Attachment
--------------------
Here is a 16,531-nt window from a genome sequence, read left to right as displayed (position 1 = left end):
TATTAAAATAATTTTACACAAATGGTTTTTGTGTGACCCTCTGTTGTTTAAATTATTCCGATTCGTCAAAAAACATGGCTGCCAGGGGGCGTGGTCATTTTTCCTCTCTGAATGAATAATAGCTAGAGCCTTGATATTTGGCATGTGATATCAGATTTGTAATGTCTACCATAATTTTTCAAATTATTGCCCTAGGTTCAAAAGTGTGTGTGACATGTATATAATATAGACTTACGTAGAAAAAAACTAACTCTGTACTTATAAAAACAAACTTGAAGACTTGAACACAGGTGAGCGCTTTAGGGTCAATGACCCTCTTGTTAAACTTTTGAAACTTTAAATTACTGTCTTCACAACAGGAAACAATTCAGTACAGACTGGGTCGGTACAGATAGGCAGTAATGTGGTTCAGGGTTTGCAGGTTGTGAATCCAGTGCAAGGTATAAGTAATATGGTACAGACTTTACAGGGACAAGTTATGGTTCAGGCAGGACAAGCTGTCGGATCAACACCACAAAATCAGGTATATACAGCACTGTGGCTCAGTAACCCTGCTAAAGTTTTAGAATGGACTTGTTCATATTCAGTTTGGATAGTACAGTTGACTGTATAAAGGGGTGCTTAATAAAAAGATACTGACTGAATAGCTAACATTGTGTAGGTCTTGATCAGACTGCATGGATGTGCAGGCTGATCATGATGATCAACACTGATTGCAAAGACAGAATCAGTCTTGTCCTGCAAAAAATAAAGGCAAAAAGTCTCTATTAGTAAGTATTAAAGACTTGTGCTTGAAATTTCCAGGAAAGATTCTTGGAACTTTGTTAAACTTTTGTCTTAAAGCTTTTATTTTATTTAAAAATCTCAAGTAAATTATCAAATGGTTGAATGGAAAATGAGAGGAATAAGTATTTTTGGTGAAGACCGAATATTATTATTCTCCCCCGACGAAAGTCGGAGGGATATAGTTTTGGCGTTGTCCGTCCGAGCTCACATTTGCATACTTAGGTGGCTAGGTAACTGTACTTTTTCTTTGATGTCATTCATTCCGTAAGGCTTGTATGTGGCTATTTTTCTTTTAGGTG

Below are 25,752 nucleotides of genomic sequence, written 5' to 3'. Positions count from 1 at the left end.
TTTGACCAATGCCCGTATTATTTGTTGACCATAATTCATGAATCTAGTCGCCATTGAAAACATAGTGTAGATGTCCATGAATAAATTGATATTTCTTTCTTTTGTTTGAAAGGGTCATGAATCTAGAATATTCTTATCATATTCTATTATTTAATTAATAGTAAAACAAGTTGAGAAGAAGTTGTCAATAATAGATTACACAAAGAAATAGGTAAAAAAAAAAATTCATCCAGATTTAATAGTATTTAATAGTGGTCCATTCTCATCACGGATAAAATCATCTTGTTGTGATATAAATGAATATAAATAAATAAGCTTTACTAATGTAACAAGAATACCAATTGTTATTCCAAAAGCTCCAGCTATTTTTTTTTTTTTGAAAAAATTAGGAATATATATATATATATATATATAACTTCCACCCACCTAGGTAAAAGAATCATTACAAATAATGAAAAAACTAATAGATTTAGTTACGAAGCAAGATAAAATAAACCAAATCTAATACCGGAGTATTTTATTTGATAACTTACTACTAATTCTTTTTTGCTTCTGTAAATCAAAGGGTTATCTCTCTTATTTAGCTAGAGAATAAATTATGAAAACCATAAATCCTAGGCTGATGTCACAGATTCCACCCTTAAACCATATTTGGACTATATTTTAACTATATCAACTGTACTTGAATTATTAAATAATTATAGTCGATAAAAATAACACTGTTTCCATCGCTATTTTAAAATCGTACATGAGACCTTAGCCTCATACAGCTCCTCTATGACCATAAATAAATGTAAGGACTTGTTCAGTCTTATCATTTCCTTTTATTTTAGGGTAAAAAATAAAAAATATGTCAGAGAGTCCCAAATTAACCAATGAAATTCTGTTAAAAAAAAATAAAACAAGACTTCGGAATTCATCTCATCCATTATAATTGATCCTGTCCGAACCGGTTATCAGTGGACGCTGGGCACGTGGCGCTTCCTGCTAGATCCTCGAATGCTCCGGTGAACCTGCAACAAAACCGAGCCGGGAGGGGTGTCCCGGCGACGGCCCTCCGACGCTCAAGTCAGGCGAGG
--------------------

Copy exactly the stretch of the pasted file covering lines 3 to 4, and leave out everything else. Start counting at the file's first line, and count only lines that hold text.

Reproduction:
Below are 25,752 nucleotides of genomic sequence, written 5' to 3'. Positions count from 1 at the left end.
TTTGACCAATGCCCGTATTATTTGTTGACCATAATTCATGAATCTAGTCGCCATTGAAAACATAGTGTAGATGTCCATGAATAAATTGATATTTCTTTCTTTTGTTTGAAAGGGTCATGAATCTAGAATATTCTTATCATATTCTATTATTTAATTAATAGTAAAACAAGTTGAGAAGAAGTTGTCAATAATAGATTACACAAAGAAATAGGTAAAAAAAAAAATTCATCCAGATTTAATAGTATTTAATAGTGGTCCATTCTCATCACGGATAAAATCATCTTGTTGTGATATAAATGAATATAAATAAATAAGCTTTACTAATGTAACAAGAATACCAATTGTTATTCCAAAAGCTCCAGCTATTTTTTTTTTTTTGAAAAAATTAGGAATATATATATATATATATATATAACTTCCACCCACCTAGGTAAAAGAATCATTACAAATAATGAAAAAACTAATAGATTTAGTTACGAAGCAAGATAAAATAAACCAAATCTAATACCGGAGTATTTTATTTGATAACTTACTACTAATTCTTTTTTGCTTCTGTAAATCAAAGGGTTATCTCTCTTATTTAGCTAGAGAATAAATTATGAAAACCATAAATCCTAGGCTGATGTCACAGATTCCACCCTTAAACCATATTTGGACTATATTTTAACTATATCAACTGTACTTGAATTATTAAATAATTATAGTCGATAAAAATAACACTGTTTCCATCGCTATTTTAAAATCGTACATGAGACCTTAGCCTCATACAGCTCCTCTATGACCATAAATAAATGTAAGGACTTGTTCAGTCTTATCATTTCCTTTTATTTTAGGGTAAAAAATAAAAAATATGTCAGAGAGTCCCAAATTAACCAATGAAATTCTGTTAAAAAAAAATAAAACAAGACTTCGGAATTCATCTCATCCATTATAATTGATCCTGTCCGAACCGGTTATCAGTGGACGCTGGGCACGTGGCGCTTCCTGCTAGATCCTCGAATGCTCCGGTGAACCTGCAACAAAACCGAGCCGGGAGGGGTGTCCCGGCGACGGCCCTCCGACGCTCAAGTCAGGCGAGG